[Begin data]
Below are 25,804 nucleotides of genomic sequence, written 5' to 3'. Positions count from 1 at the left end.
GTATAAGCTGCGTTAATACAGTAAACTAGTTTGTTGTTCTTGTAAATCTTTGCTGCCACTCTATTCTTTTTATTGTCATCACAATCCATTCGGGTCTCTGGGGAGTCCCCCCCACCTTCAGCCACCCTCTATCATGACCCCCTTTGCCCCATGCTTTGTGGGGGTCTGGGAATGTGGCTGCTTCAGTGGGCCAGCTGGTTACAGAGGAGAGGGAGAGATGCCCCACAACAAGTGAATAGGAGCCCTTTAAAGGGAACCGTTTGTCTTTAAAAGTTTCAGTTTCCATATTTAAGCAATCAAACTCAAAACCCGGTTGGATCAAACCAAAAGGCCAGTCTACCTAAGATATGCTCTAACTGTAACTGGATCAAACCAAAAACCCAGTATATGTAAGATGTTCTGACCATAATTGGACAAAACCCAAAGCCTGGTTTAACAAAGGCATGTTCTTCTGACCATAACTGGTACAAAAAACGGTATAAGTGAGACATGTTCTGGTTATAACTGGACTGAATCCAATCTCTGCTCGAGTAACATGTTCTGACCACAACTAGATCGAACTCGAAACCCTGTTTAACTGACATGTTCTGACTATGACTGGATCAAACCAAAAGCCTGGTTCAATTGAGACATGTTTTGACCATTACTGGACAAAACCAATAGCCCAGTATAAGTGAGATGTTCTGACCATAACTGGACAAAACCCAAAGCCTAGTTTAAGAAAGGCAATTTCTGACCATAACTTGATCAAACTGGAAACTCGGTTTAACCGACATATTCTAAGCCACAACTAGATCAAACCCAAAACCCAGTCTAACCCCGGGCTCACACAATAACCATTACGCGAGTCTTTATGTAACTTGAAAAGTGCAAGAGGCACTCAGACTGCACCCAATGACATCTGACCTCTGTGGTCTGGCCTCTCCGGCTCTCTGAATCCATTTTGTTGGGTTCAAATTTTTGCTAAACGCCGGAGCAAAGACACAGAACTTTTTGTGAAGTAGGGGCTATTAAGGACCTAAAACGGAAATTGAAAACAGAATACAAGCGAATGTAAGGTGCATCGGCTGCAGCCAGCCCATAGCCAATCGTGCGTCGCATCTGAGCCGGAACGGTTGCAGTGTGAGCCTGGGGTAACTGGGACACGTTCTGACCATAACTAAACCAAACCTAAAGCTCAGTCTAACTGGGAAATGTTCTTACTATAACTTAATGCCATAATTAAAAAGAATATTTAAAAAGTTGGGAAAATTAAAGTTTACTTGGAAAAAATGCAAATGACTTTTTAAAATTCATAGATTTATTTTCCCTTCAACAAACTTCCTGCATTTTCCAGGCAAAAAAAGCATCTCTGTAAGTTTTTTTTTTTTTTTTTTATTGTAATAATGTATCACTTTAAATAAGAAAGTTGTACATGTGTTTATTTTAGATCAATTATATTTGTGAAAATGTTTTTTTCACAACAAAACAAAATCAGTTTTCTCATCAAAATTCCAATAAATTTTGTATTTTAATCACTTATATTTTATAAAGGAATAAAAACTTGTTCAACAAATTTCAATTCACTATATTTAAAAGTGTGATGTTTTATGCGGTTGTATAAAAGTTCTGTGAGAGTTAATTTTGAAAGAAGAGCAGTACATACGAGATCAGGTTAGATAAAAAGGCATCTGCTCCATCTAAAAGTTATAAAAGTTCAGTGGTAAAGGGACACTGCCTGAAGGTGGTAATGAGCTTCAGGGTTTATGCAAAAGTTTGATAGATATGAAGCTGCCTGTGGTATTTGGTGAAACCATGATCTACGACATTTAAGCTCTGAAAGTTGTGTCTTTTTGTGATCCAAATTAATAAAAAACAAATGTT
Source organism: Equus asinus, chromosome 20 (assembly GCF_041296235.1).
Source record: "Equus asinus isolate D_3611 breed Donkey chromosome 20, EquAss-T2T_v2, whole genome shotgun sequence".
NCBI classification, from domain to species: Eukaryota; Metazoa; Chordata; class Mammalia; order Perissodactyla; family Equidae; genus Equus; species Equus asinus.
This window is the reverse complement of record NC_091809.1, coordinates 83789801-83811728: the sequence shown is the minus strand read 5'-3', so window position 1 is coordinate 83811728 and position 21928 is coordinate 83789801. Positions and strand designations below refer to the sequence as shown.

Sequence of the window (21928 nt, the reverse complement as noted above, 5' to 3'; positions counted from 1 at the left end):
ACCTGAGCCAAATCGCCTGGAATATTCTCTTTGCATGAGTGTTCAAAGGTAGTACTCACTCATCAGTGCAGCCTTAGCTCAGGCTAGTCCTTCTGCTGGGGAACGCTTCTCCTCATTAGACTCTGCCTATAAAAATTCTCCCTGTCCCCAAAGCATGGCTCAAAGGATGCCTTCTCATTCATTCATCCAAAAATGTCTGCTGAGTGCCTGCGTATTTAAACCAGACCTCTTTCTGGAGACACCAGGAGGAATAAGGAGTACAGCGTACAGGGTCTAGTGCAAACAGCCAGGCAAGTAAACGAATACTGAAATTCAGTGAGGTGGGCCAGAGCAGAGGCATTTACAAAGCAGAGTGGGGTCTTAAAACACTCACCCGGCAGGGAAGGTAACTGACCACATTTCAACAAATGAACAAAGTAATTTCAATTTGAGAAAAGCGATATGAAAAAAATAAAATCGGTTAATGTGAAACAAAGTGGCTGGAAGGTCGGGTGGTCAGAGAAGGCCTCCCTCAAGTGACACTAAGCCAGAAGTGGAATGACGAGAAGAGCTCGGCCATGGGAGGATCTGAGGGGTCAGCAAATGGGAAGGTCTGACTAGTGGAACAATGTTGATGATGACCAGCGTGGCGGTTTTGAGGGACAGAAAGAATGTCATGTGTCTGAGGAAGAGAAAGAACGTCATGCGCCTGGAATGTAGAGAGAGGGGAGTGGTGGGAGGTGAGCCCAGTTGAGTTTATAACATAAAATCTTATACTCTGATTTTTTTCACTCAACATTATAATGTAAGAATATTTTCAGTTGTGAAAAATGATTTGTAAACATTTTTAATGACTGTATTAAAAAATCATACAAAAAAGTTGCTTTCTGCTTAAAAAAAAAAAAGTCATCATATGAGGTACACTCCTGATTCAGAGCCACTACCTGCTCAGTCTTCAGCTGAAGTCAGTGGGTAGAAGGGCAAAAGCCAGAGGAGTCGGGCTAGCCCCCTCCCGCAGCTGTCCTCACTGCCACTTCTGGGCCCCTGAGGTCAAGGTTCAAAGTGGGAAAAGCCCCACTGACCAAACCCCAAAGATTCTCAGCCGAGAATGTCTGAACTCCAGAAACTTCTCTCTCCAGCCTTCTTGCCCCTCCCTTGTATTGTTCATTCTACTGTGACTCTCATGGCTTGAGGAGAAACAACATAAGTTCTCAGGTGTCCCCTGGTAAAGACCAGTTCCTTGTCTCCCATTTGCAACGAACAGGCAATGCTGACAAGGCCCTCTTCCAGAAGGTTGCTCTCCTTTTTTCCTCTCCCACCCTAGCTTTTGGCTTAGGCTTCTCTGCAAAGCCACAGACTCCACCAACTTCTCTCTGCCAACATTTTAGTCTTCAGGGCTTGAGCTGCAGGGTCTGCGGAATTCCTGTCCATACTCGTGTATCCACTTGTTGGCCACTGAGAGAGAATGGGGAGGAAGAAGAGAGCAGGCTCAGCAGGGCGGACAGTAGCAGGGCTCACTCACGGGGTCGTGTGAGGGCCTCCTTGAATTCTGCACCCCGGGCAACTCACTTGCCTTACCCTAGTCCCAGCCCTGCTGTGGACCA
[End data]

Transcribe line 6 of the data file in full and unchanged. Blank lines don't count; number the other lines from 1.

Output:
This window is the reverse complement of record NC_091809.1, coordinates 83789801-83811728: the sequence shown is the minus strand read 5'-3', so window position 1 is coordinate 83811728 and position 21928 is coordinate 83789801. Positions and strand designations below refer to the sequence as shown.